Are Values the Same as Virtues?
by Peter Toon
Many churches in America support “family values” and use Sunday School programs that claim to promote them. Further, many individual Christians also support organizations that exist to protect traditional morality and which use the word “values” in their official titles—e.g., The Center for Jewish and Christian Values and The Institute for American Values. It appears that in modern America there are many different “values” and that traditionalists have to identify theirs (i.e., their moral codes and ideals) by using an appropriate adjective. Apparently there is no objective standard, ideal or divine law to which most if not all Americans can appeal. But should orthodox believers be using the noun “values” at all?
Values & the Death of God
The normal meaning of “value,” used as a noun and a verb, is related to worth—the worth of money or some other commodity, for example. We speak of the value of our houses, our used cars and of the stocks and shares that we own. When we think we have got a good deal we speak of getting value for our money. And within the New Testament we read that Jesus spoke of a “pearl of great value” (Matt. 13:46) and of man being “of more value than many sparrows” (Matt. 10:31).
The plural noun, values, is, however, something different. It is not simply the plural of value, where value is “worth.” In fact it does not occur in the Oxford English Dictionary of 1928, but first appears in the 1989 edition. The use of “values” is to be traced to the influence of Friedrich Nietzsche (1844–1900), a German philosopher and son of a Lutheran pastor. (He was the author of Also Sprach Zarasthustra, which is now widely studied in American colleges and universities.)
It was in the 1880s that Friedrich Nietzsche began to speak of “values” in its present sense—not as a verb, meaning to value or to esteem something; not as singular noun, meaning the measure of a thing (the economic value of money, labor or property); but in the plural, connoting the moral beliefs and attitudes of a society. Moreover, he used the word consciously, repeatedly, indeed insistently, to signify what he took to be the most profound event in human history. (Gertrude Himmelfarb, The Demoralization of Society, 1994, p. 10.)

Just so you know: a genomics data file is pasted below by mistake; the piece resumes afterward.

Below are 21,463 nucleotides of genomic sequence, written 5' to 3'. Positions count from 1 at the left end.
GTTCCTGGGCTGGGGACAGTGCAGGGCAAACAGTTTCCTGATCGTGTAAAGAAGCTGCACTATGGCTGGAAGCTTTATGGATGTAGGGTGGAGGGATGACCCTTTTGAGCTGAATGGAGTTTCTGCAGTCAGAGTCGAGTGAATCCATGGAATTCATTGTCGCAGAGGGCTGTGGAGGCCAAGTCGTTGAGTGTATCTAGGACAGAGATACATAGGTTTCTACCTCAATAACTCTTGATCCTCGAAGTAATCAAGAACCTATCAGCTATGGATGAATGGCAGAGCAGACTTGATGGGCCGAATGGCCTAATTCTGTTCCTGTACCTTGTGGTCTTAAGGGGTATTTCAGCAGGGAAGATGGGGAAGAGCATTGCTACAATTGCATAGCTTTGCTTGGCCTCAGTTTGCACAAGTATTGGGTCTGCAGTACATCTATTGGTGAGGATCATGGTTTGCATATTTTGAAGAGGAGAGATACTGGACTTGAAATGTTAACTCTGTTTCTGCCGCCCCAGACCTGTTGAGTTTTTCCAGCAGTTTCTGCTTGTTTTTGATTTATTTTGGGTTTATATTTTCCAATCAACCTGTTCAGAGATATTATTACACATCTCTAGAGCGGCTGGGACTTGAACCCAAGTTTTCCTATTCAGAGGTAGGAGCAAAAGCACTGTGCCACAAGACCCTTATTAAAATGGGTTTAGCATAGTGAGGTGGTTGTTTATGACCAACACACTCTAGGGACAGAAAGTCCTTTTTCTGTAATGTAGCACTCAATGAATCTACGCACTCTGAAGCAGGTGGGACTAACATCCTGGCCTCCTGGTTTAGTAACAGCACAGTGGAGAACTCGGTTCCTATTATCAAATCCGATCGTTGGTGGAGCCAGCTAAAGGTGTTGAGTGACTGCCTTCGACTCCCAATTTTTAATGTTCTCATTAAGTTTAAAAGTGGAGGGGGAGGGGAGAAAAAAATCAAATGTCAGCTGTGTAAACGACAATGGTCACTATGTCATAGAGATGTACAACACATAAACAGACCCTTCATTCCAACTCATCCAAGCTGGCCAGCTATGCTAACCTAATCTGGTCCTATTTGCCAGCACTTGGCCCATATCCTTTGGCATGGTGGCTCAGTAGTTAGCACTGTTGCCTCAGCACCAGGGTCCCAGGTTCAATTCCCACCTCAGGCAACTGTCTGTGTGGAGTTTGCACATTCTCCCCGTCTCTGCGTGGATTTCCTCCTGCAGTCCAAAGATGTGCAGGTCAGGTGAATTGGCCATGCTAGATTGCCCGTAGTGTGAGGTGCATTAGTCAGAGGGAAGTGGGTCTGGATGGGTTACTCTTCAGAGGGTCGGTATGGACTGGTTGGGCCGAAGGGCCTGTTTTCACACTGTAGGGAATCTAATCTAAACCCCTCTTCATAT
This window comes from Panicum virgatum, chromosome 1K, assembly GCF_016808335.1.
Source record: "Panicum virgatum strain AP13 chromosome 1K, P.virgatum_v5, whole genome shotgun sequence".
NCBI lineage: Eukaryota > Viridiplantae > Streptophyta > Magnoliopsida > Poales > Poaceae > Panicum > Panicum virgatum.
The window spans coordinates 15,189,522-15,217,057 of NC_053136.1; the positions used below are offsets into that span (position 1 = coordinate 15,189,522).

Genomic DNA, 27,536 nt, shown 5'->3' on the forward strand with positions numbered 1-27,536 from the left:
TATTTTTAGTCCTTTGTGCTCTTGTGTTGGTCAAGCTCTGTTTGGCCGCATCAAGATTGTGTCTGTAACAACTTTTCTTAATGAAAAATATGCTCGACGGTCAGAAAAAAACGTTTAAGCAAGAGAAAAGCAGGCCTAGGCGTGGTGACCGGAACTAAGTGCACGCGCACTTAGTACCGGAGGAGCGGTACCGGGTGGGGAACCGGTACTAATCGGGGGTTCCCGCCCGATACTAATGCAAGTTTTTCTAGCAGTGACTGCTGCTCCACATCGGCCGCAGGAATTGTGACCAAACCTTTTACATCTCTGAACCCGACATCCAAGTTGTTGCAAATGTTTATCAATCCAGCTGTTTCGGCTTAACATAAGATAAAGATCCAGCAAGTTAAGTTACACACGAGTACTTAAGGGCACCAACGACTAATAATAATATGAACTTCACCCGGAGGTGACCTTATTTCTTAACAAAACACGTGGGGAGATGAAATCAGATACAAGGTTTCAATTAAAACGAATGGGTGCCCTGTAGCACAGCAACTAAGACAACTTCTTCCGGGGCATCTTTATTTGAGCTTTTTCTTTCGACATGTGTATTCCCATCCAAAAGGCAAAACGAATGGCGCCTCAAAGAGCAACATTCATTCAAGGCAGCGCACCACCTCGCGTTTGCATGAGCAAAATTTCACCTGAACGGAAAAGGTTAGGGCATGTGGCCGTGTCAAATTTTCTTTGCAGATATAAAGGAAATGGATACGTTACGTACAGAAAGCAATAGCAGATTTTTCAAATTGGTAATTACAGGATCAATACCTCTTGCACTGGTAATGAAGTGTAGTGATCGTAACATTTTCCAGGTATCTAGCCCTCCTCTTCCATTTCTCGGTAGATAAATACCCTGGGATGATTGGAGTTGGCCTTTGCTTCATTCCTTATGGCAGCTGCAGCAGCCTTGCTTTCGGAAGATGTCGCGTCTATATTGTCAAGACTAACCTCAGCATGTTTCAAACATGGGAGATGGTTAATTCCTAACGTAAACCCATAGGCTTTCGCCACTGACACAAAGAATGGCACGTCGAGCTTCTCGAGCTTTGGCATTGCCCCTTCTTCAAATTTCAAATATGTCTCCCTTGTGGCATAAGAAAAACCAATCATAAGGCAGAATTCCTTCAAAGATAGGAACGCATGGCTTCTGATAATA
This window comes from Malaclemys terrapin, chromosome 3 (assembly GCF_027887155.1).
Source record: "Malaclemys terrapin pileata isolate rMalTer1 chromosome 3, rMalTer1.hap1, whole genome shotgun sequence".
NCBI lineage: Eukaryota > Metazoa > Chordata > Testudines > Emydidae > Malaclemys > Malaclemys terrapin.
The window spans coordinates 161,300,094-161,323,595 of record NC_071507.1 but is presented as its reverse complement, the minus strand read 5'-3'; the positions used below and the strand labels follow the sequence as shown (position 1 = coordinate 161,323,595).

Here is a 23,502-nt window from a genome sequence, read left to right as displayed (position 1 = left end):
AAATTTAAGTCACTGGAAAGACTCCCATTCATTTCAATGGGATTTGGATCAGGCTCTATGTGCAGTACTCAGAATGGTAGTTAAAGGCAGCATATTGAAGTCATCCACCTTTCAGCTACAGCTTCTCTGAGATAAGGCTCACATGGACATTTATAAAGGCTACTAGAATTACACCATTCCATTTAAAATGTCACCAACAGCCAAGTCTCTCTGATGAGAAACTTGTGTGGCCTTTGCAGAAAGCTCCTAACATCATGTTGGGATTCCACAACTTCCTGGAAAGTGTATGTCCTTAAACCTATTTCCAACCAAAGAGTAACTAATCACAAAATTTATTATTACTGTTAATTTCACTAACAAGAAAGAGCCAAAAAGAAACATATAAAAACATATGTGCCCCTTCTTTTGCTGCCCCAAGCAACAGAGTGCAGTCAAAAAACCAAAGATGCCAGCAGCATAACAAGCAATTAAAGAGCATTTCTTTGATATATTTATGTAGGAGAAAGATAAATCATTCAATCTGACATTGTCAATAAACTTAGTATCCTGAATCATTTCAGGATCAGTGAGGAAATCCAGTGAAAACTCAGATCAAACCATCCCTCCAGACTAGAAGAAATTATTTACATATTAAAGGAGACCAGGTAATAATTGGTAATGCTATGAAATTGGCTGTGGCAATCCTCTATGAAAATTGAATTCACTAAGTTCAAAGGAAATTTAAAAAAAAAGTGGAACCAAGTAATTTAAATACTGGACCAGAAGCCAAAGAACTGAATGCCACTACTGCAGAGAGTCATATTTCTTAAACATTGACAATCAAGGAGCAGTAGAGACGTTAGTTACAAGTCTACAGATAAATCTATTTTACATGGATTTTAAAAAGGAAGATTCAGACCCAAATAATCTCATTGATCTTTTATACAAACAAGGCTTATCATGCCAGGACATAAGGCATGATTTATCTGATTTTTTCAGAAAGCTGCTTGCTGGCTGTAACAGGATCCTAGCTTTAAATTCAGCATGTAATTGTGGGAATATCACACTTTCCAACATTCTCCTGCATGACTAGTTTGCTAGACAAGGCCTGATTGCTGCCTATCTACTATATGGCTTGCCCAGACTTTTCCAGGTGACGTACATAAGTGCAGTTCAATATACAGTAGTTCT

That “profound event” was what he called “the death of God,” a phrase he bequeathed to the West.
Nietzsche’s “transvaluation of values” (as it has been called) was intended as the final revolution against both the classical and the Christian virtues. For him “the death of God” meant the death of morality and truth. Henceforth there would be no good or evil, no virtue or vice, no truth or falsehood and no fruit of the Spirit or works of the sinful flesh. There would only be neutral “values”—beliefs, attitudes, feelings, habits, conventions, preferences and prejudices.
Buying into Values Today
Nietzsche’s ideas were taken up by sociologists, psychologists and historians and widely disseminated in recent times by educators and by journalists. Thus “values” are now firmly in place in western society. The word is used by thousands who have no idea that “values” (strictly speaking) are not the same as “virtues.” Another way to express this is to state that relativism (the view that there is no final truth or morality but that all opinions are subjective and on an equal footing) is part of the cultural air we both inhale and exhale. And, of course, it makes sense because of the diversity of human behavior and the fact that some good people are irreligious.
In public education our children are taught that any evaluation and judgment of human activity and behavior should contain no (claimed) universal, objective standard or moral criteria. Even in churches it is explained to the faithful that biblical morality is flawed because it originated in a male-dominated, pre-modern and unliberated society! The real, abiding teaching of the Bible (as read through modern enlightened eyes), it is said, is “love,” which means recognizing the values of others and not imposing ours upon them.
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